Date of Award

5-2012

Document Type

Dissertation

Degree Name

Doctor of Philosophy (PhD)

Legacy Department

Human Factors Psychology

Advisor

Muth, Eric R

Committee Member

Alley , Thomas R

Committee Member

Hoover , Adam W

Committee Member

Rosopa , Patrick J

Abstract

The obesity epidemic affects millions of individuals worldwide. New tools that simplify efforts to self-monitor energy intake may enable successful weight loss and weight maintenance. The purpose of this study was to examine predictors of the number of bites recorded by the bite counter device during daily meals in natural, real world settings. Participants (N = 83) used bite counters to record daily meals for two weeks. Participants also recorded their daily dietary intake using automated, computer-based 24-hour recalls. Predictors of bite count were explored at the meal-level and individual-level using multilevel linear modeling. A positive relationship between kilocalories and bites was moderated by energy density such that participants took more bites to consume greater kilocalorie meals when energy density was low than when energy density was high. The positive relationship between kilocalories and bites was also moderated by participants' average bite size during a laboratory meal such that participants with smaller bite sizes took more bites to consume greater kilocalorie meals than participants with larger bites sizes. Participants also took more bites when they ate meals with others and when they ate meals outside of the home, although this meal location effect was not reliably produced across models. Practical implications of these results for future bite counter development and research are discussed.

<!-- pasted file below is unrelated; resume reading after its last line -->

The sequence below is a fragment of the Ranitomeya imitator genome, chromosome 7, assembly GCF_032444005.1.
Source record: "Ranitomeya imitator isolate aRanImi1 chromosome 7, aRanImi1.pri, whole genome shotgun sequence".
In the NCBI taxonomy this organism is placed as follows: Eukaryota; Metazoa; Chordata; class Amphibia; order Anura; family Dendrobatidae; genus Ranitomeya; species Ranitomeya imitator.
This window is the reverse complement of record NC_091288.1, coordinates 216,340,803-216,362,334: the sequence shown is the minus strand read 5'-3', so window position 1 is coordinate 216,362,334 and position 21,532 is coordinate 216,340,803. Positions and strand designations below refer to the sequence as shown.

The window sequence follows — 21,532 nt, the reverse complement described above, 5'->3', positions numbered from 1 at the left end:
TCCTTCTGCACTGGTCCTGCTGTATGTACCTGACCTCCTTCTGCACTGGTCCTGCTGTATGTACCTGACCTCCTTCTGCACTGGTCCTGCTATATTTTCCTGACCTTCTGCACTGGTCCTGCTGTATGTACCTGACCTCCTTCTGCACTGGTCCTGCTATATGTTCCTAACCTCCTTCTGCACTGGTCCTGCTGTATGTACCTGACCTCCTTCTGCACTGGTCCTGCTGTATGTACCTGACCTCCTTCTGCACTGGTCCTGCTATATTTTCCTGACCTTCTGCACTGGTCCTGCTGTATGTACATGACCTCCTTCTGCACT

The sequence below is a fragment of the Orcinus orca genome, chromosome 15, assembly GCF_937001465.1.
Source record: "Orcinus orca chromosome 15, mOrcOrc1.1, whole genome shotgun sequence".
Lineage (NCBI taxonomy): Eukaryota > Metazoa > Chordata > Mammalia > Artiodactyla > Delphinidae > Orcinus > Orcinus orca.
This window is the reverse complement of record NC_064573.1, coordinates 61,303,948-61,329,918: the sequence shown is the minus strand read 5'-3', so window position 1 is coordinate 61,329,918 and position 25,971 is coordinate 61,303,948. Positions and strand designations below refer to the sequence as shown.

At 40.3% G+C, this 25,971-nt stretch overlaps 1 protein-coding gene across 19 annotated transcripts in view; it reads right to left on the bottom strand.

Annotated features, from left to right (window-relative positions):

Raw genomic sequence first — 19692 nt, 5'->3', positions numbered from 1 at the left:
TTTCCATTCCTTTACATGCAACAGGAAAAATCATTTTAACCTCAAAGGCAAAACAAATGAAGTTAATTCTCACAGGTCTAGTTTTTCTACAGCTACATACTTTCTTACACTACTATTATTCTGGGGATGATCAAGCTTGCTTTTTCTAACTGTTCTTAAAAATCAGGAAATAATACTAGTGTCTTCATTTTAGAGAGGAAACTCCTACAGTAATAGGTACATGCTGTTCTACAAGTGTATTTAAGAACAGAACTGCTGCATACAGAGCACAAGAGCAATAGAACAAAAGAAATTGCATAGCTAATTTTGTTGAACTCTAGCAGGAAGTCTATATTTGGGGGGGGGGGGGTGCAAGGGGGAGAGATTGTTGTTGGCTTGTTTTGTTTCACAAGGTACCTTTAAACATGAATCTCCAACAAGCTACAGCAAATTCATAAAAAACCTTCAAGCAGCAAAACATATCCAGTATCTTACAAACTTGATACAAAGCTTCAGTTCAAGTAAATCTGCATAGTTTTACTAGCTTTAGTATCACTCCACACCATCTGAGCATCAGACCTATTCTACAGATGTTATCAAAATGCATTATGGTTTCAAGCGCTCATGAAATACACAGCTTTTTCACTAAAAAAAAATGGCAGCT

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Psychology Commons

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